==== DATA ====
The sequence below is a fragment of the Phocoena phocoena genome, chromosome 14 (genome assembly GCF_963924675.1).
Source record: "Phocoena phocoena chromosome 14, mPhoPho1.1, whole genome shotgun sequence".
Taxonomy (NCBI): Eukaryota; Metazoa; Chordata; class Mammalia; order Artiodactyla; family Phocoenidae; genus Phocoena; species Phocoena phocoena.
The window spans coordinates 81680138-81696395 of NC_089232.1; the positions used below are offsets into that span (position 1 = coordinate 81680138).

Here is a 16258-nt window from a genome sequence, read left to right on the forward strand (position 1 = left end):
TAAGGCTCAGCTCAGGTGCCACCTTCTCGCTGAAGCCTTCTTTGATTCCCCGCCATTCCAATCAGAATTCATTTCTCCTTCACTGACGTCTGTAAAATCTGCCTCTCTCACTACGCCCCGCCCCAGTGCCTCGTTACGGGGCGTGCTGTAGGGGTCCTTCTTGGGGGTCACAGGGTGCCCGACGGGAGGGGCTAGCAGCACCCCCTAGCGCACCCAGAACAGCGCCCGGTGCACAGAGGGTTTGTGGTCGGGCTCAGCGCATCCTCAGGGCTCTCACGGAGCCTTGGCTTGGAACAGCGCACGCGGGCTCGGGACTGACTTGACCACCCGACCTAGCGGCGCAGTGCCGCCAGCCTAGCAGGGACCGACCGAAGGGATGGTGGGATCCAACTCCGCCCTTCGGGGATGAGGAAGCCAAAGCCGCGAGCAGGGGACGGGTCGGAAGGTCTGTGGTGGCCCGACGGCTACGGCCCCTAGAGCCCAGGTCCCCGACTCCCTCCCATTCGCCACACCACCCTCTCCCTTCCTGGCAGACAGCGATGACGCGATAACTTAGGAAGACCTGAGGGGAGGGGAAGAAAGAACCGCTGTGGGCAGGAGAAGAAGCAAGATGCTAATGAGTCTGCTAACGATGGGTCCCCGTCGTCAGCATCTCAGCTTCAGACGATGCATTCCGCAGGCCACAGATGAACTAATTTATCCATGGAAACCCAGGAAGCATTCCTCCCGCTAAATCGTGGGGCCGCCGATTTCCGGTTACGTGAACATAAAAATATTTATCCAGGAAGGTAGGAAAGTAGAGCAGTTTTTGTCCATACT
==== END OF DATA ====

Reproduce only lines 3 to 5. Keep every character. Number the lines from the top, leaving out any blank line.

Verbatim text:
Taxonomy (NCBI): Eukaryota; Metazoa; Chordata; class Mammalia; order Artiodactyla; family Phocoenidae; genus Phocoena; species Phocoena phocoena.
The window spans coordinates 81680138-81696395 of NC_089232.1; the positions used below are offsets into that span (position 1 = coordinate 81680138).

Here is a 16258-nt window from a genome sequence, read left to right on the forward strand (position 1 = left end):